Yo soy parte del movimiento en contra de la violencia doméstica, soy parte de un movimiento que quiere poner fin a la violencia y traer la paz, la igualdad y las oportunidades para todos, independientemente de nuestro sexo, raza, etnia, o clase. Cada acción que tomo a diario, me recuerda mi compromiso, de que no estoy sola en esta lucha soy parte de algo más grande.

Te invito a que me acompañes en la creación o en ser parte de algo significativo, que mueva tu corazón, y te haga sentir parte de algo más grande que tú. Ser parte de algo que hace que nuestro mundo, el tuyo y el mío, un mejor lugar.

WSCADV esta organizando la caminata de Refuse To Abuse® 5K en el Safeco Field el próximo 19 de julio. Este es un evento donde nos reunimos por un objetivo común, para inspirarnos juntos y recordar que la violencia doméstica se puede prevenir y que juntos podemos de manera active crear paz. ¡Únete a nosotros! ¡La unión hace la fuerza!

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“La unión hace la fuerza.” (United we are strong.) This Spanish quote helps me focus on the goal in my work to end violence against women. I see the world through this lens and know that our collective energy makes a difference. For example:

  • Farmworkers at Sakuma Berry Farms wanted better work conditions and successfully organized to achieve their goal;
  • VAWA was reauthorized last year, with protections for all survivors, including immigrant, Native, and LGBTQ people,  due to the commitment of advocates around the nation to all survivors not just one specific group;
  • HB1840, limiting abusers’ access to guns, unanimously passed our state legislature after advocates and survivors spoke up together.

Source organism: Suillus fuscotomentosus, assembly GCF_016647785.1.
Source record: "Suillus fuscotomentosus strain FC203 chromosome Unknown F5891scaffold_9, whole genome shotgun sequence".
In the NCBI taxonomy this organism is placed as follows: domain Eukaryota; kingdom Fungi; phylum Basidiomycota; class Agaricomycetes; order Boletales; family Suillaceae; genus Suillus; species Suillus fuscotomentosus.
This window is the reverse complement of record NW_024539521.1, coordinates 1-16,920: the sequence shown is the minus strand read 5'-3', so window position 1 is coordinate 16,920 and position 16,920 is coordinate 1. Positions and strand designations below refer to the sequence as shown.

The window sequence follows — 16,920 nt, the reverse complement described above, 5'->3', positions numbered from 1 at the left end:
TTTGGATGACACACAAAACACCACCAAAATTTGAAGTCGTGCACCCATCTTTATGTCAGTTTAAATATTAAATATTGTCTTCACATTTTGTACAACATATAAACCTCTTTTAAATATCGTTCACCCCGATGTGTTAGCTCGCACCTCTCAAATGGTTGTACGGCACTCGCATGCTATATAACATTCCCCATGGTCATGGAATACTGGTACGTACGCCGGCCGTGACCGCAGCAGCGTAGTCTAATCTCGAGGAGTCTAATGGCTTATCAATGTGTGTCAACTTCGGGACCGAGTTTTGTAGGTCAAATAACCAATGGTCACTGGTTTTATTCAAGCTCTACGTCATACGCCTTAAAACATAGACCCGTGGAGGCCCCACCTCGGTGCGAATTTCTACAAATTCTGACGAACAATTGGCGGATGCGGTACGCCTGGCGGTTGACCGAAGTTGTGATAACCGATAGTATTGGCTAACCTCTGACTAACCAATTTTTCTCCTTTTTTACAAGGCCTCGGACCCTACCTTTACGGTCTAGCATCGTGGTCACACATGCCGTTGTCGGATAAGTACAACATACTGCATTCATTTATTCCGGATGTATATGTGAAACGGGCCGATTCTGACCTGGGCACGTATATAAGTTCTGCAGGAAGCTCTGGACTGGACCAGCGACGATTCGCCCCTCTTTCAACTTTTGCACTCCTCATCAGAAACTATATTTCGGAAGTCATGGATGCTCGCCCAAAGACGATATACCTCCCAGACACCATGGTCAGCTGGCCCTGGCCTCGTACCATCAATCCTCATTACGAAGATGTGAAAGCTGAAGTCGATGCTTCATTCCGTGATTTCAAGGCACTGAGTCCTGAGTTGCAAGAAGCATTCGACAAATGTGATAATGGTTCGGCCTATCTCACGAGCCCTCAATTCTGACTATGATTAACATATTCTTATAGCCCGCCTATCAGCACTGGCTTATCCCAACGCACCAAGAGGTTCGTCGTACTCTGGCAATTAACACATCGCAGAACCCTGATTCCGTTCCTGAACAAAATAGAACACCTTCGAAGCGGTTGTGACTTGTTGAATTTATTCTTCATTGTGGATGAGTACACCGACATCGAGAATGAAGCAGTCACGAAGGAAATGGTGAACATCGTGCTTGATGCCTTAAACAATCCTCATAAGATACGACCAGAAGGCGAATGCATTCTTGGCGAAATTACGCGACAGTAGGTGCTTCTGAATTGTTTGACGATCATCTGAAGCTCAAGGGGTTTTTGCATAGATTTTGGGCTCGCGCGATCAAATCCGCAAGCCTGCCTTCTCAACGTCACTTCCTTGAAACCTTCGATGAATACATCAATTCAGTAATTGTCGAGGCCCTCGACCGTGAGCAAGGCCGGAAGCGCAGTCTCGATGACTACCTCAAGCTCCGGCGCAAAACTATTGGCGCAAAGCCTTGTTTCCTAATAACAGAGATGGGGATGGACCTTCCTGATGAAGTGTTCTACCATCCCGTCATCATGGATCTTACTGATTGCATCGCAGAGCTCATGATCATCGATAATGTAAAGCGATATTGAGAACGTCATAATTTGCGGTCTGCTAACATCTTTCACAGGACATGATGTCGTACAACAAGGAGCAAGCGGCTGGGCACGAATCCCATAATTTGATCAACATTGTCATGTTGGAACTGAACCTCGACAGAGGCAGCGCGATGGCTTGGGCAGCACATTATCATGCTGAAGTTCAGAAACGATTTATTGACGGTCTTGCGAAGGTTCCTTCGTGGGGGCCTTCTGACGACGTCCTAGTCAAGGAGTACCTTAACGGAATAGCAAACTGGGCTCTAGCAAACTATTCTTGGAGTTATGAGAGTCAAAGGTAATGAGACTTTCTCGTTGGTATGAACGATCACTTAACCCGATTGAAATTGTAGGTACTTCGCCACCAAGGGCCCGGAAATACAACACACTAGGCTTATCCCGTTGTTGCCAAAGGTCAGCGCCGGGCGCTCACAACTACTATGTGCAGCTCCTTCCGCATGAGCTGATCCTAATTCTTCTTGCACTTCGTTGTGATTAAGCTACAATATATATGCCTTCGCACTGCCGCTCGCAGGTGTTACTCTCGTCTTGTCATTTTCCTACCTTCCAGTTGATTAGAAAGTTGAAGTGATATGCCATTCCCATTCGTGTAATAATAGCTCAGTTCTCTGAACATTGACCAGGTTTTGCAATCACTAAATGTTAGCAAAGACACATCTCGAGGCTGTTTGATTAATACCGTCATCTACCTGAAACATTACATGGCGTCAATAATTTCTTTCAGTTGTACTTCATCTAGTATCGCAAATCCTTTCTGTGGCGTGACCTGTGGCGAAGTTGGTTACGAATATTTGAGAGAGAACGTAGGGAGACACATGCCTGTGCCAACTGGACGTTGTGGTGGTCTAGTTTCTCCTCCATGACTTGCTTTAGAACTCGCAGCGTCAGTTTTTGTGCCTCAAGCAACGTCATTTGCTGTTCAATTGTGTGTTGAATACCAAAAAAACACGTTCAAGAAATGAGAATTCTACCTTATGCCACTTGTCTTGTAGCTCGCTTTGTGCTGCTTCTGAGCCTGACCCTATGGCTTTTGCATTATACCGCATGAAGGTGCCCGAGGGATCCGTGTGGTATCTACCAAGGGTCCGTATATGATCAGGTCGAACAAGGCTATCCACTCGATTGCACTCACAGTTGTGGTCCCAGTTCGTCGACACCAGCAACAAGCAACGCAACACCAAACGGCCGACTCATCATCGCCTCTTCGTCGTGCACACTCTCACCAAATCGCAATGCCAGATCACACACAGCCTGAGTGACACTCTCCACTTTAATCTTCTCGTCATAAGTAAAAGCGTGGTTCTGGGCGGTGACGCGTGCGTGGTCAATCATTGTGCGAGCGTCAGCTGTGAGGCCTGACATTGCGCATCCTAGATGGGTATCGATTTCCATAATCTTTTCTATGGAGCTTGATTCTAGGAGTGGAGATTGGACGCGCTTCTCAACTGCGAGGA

None of these happened magically. They are examples of how important it is to work together towards a specific goal. We can do it! Changes are possible, changes are real, and good changes CAN happen if we organize and unite.

I am part of the domestic violence movement; I am part of a movement that wants to end violence and bring peace, equality, and opportunities for all regardless of gender, race, ethnicity, or class. Every action I take on a daily basis, I remind myself of my commitment, that I am not alone, and that I am part of something bigger.

I invite you to join me in creating or being part of something meaningful, that moves your heart, and makes you feel part of something bigger than yourself. Be part of something that makes our world, yours and mine, a better place.

WSCADV is hosting the Refuse To Abuse®  5K at Safeco Field onJuly 19th. This is a time where we come together, for a common goal, and inspire one another with the knowledge that domestic violence is preventable and together we can proactively create peace. Come join us! United we are strong!

Improving effectiveness of domestic violence protection orders and safety for victims

This afternoon, Governor Inslee will sign ESHB1840 (concerning firearms laws for persons subject to no-contact orders, protection orders, and restraining orders) into law. We issued the following press release after it unanimously passed the Washington State Legislature.

Last night the Senate approved ESHB1840, a bill that prohibits domestic violence abusers with protection orders against them from possessing a firearm, with a   49-0 vote. The bill unanimously passed the House last month, sending a strong message from the legislature that they support victim safety and recognize the importance of keeping guns out of the hands of domestic violence abusers legally deemed too dangerous to have them.